Two Russian billionaires linked to billionaire Roman Abramovich have been sanctioned by the UK government.
Mr Abramovich’s longtime business associates, Chelsea FC directors Eugene Tenenbaum and David Davidovich, own the club.
The assets of the couple have been frozen, with a combined value of up to £10 billion.
According to Foreign Secretary Liz Truss, the asset freeze is the greatest in UK history.
They join a long list of people who have been sanctioned as a result of Russia’s invasion of Ukraine, including Russian President Vladimir Putin’s two adult daughters.
Their financial assets will not be sent back to Russia as a result of this.
Since February, the United Kingdom has sanctioned a total of 106 people.
Mr Tenenbaum has previously stated that he is one of Mr Abramovich’s closest business associates.
According to corporate papers, he seized control of Evrington Investments Limited, a Mr Abramovich-linked investment firm, on February 24.
In March, Mr Davidovich took over the company. He is also subject to a travel ban, which prevents him from entering or remaining in the United Kingdom.
Ms Truss stated, “We’re tightening the ratchet on Putin’s war machine and targeting the Kremlin’s inner circle.”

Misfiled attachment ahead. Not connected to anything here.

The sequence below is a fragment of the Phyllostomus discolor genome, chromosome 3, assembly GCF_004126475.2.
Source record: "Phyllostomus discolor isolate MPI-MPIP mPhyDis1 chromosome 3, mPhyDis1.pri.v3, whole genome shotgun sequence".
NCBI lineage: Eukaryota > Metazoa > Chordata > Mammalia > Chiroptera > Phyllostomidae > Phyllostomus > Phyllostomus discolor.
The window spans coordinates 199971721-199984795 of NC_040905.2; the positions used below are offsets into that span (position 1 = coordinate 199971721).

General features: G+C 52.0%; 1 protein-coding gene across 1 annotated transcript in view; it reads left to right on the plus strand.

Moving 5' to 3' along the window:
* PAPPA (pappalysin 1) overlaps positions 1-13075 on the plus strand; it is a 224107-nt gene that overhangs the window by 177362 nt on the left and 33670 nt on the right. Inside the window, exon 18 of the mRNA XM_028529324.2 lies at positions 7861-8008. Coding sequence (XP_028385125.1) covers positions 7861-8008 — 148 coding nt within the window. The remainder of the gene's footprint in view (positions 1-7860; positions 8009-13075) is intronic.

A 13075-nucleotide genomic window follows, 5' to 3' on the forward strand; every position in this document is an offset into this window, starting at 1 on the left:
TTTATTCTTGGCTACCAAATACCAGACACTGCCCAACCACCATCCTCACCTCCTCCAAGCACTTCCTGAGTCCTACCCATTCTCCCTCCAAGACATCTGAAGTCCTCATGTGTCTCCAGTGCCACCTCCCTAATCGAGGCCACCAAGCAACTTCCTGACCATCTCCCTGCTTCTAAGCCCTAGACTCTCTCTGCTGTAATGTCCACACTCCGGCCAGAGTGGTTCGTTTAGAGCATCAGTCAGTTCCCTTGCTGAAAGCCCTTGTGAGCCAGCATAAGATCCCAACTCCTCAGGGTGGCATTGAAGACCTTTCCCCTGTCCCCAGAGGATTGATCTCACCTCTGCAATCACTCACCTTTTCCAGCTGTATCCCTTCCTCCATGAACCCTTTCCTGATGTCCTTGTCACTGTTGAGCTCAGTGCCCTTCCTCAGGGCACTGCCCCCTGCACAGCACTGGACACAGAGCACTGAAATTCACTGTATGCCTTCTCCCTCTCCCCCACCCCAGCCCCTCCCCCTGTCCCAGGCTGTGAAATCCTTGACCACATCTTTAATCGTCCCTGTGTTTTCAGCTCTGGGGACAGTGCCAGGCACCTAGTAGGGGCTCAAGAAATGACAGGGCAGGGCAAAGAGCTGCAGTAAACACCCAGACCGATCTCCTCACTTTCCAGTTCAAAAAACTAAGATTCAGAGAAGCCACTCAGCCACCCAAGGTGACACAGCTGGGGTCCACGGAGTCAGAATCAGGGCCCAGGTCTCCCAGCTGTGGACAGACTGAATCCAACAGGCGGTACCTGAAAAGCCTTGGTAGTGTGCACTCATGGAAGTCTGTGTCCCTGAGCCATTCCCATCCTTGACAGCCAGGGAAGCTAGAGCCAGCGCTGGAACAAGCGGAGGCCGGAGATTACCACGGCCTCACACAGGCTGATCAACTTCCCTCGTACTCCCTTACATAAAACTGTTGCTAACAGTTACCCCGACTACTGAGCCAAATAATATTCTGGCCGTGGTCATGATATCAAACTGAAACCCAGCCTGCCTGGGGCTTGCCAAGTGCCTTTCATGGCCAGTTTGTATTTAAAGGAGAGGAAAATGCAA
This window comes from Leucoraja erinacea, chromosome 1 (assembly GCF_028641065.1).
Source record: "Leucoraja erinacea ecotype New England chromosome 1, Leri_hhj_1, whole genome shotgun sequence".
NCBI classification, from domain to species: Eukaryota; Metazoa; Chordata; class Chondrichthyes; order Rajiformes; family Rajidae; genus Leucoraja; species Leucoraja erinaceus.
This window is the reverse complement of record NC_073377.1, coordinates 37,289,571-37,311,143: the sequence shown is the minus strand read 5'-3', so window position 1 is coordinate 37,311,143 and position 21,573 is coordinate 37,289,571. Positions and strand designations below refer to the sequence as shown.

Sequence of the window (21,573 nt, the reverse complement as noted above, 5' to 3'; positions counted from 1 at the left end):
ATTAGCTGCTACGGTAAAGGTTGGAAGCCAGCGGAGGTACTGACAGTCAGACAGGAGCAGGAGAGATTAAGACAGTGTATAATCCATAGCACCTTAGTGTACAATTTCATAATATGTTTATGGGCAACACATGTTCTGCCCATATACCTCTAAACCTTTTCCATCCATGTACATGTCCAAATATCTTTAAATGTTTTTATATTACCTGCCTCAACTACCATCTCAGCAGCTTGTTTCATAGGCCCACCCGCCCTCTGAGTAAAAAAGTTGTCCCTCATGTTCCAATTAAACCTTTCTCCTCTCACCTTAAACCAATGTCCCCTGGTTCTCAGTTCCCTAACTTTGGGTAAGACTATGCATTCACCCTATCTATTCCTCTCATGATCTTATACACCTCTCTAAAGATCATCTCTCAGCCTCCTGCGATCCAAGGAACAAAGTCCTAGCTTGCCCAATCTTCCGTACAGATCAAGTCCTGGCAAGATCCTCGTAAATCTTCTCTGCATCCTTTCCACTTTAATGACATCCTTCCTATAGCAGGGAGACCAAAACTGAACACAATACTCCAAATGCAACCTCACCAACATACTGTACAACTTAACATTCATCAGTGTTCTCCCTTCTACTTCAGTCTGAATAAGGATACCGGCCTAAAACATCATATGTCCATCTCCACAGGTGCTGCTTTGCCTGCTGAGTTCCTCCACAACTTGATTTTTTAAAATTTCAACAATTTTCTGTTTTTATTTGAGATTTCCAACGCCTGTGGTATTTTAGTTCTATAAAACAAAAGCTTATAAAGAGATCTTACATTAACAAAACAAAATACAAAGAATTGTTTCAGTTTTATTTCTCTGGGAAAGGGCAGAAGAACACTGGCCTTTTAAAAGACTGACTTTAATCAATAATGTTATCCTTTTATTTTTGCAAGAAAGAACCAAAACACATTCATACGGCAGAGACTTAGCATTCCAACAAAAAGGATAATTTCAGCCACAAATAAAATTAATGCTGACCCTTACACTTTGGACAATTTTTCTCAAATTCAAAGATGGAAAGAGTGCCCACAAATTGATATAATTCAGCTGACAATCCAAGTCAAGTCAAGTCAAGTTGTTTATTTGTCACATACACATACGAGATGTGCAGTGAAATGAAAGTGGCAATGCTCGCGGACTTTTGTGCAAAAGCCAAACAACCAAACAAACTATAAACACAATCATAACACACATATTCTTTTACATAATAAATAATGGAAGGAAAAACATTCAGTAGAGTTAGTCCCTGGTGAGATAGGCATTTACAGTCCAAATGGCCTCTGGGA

“We’ll keep slapping sanctions on Putin until he fails in Ukraine.” “Nothing is off the table, and no one is off the table.”
These punishments were coordinated with those taken earlier this week by authorities in Jersey.
Mr Abramovich’s assets worth $7 billion (£5.4 billion) were frozen by a Jersey court on Tuesday.
Abramovich’s Gulfstream private jet has been effectively suspended in the United States after the US Commerce Department stated it was one of a series of jets that had violated US sanctions.
It is currently illegal for any Russian aircraft to fly to or land in the United Kingdom. Even if the sanctioned individual is not on board, the government has the authority to remove aircraft belonging to specified Russian individuals and businesses from the UK aircraft register. Russian ships are likewise not permitted to dock at British ports.